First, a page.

We're just a week out from Google's October 15th hardware event, at which the company is expected to announce a pile of products, including the much-leaked Pixel 4. But there will be more to the next Made by Google event than just a new phone, plenty of other hardware (and software) is expected to land. Let's work through the list so that you know what to expect.
Pixel 4 and 4 XL
This is it, the big one, Google's flagship phone for the end of 2019 and most of 2020. It's leaked so much at this point that we all know what to expect — you can even watch a review. The two phones will have 90Hz OLED displays, Snapdragon 855 chipsets, 6GB of RAM, two cameras on the back (telephoto and "normal"), and just one camera up front. We'll also see new radar-based gesture controls and an Apple-style face unlock system.
Two models are expected, as per usual, and they should come in three colors: Just Black, Clearly White, and Oh So Orange. We also might hear about a 5G version.
In addition to the expected hardware, we may see some new software changes land alongside the Pixel 4 — some of which could come to older devices, too. Google previously showed off "next-gen" Assistant functionality and a real-time transcription system called Live Caption, neither of which had landed on Pixels yet. That's not including other details spotted in leaks like Pixel Themes, Tasker-like "Rules," and Fast Share, which have yet to see a formal release, but which have appeared in recent leaks. Many of the "missing" features we've seen in the last few months could get a formal reveal together with the Pixel 4.
Previously, Google has also backported some features after they debut on new hardware, so even if you don't upgrade to the latest model, you might see some new stuff trickle down to older Pixels, too.
For more details on what to expect from the Pixel 4, take a look at our rolling roundup of leaks.
"Atlas," the long-awaited Pixelbook 2 refresh to Google's best-ever Chromebook, might land at Google's upcoming event under the name Pixelbook Go, and it isn't quite the sequel we expected. The new device is expected to target the clamshell-style laptop form factor, with a magnesium body and a range of options when it comes to internals: Core m3, i5, i7 chipsets, 8-16GB of RAM, 64-256GB of storage, and Full HD or 4K 16:9 screens.
Those expecting a true successor to the original Pixelbook, with its 2-in-1 design, stylus support, and productivity-oriented 3:2 display, may be a bit disappointed at the rumored specs, but we'll see how they all come together into an actual product on the 15th. In a hands-on with an early unit, 9to5 did find the keyboard to be as pleasant as the previous Pixelbook, which is a good sign.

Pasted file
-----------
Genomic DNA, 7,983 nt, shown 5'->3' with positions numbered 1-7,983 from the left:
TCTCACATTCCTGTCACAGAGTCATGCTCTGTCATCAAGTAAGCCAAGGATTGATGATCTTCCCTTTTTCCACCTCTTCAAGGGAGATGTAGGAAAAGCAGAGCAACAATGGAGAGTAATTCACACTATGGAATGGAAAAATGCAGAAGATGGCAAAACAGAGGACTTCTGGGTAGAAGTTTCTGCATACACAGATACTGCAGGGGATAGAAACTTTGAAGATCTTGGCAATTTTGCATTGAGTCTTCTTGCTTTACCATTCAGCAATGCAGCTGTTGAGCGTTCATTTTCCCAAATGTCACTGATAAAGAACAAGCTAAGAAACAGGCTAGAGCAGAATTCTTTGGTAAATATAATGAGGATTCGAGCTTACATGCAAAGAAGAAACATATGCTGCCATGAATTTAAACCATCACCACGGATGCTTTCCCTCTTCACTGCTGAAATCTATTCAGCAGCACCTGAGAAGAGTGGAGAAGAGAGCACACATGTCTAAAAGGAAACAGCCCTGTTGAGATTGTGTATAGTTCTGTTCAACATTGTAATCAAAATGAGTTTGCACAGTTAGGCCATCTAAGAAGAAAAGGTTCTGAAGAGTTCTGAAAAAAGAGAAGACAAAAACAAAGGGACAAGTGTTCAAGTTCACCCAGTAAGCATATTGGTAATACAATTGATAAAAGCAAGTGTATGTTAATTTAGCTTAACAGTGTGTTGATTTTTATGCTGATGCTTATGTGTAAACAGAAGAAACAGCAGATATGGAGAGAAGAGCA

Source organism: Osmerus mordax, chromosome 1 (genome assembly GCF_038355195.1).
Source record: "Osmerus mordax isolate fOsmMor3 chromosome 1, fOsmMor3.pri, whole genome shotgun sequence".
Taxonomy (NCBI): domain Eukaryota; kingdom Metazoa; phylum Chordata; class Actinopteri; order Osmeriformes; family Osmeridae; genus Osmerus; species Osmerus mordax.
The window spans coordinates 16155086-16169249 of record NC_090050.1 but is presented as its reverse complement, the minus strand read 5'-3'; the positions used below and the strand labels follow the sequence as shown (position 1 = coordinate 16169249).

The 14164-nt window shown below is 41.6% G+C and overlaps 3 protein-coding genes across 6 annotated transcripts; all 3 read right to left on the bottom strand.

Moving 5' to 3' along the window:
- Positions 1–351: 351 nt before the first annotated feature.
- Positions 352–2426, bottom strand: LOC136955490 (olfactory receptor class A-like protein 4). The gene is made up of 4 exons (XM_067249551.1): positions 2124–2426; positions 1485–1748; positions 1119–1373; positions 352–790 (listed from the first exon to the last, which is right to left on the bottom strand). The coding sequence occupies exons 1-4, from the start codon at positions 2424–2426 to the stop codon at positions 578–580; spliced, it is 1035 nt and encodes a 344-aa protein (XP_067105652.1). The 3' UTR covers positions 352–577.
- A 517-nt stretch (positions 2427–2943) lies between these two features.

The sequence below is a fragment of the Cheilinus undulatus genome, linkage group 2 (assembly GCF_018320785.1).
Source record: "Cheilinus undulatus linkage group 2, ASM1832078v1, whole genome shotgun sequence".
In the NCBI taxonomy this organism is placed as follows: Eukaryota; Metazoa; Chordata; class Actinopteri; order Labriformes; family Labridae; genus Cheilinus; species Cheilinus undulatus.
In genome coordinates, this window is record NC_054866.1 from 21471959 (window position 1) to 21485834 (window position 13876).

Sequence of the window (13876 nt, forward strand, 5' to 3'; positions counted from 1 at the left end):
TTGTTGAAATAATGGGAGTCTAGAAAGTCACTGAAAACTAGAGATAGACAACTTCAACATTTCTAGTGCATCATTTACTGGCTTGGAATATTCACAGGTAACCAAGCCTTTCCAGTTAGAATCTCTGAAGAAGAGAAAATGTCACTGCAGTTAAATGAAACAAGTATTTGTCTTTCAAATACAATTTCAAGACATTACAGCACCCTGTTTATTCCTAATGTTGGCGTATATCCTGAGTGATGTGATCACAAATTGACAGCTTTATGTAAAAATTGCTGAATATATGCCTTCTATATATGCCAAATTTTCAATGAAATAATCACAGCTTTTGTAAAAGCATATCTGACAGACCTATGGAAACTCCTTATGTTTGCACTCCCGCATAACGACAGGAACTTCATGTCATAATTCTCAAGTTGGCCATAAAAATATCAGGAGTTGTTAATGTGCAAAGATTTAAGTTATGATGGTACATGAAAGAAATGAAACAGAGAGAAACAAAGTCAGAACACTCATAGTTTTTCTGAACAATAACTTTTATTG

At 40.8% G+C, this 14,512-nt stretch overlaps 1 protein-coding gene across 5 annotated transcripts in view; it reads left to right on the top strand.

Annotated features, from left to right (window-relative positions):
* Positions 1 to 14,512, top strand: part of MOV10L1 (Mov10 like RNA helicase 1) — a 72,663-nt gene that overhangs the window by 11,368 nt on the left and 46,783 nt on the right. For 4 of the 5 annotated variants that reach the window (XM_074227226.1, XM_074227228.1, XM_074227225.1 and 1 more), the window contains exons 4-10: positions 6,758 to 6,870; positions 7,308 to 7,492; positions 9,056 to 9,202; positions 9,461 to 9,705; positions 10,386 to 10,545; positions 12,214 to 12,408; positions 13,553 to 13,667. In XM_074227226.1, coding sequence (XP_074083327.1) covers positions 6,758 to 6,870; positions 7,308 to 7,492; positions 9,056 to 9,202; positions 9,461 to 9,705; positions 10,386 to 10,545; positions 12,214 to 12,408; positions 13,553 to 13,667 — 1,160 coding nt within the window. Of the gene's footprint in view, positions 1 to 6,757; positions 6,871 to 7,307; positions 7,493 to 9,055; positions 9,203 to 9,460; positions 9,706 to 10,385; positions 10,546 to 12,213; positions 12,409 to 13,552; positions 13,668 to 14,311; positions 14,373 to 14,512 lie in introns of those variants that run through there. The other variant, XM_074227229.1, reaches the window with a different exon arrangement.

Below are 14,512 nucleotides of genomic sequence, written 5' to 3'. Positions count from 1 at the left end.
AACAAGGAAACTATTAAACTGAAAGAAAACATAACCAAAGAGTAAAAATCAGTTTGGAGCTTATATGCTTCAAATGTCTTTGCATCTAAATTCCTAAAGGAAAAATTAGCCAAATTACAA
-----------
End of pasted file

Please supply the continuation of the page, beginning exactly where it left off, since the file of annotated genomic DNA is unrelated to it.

The "old" Google Home Mini.
Google's branding regarding the Nest/Home hardware is still hard to follow (even for Google), but leaks about a refreshed Home Mini have been circulating for months. The successor to Google's cheapest smart speaker is expected to be called the "Nest Mini," and bring improved audio, proximity awareness functionality, wall-mounting,
and an audio port of some kind. (Update: Nope.)
Although there are plenty of unknowns (color, price, how the wall-mounting will work), there is one thing we do know: the proximity awareness will reportedly behave similarly to current Assistant-powered smart displays, showing you the speaker's volume as you approach.
Like the Home Mini, The Google Wifi is also looking pretty long in the tooth, and a refresh is expected to land soon. Leaks peg that a new version will manifest under the name "Google Nest Wifi," and it's expected to be released alongside the Pixel 4 at Google's upcoming event.
The new Nest Wifi will be like the old Google Wifi (above) but with smart speakers in the satellite units.
As the "Nest" branding suggests, smart speaker functionality will be included. The central/main router isn't expected to get the speaker treatment, but the (new smaller) satellite beacons will serve double-duty and will have features similar to the Google Home Mini. Reportedly, the Nest Wifi will also be compatible with previous Google Wifi hardware, and they'll offer controls for your network over the Assistant — like pausing connections for rooms or particular devices.
Pixel Buds 2 (maybe)
Google's original Pixel Buds debuted all the way back with the Pixel 2 in 2017. They were also pretty terrible. Google can't exactly do a do-over, but it is reportedly working on a new pair of earbuds that might not suck so badly. At least, we hope so.
The original Pixel Buds were most tactfully called "disappointing."
We don't know almost anything about the upcoming product, which isn't a good indicator for the timeliness of a future release; Google has demonstrated that it can't keep secrets, so it must not have any to keep yet. The new Pixel Buds might be announced on the 15th, but they may also need a bit more time in the oven.
What we won't see
Google canned it back in 2016, and reiterated it in 2018, so don't expect a Pixel Watch. Given the lack of leaks and the current state of Wear OS relative to other wearables, we would be very surprised if a first-party smartwatch was announced on the 15th.
Google has made it clear in recent days that it can't really keep a secret. While Microsoft may have wowed us with an Android phone almost out of thin air, we would be surprised to see Google pull a similar stunt. Come October 15th, we expect any surprises to be small. Google's not exactly known for its sleight of hand or misdirection, and while the company has clearly changed its marketing approach to deal with the realities of a modern supply chain, I don't subscribe to the "willful leak" conspiracy theories. (Pixel Ultra, anyone?)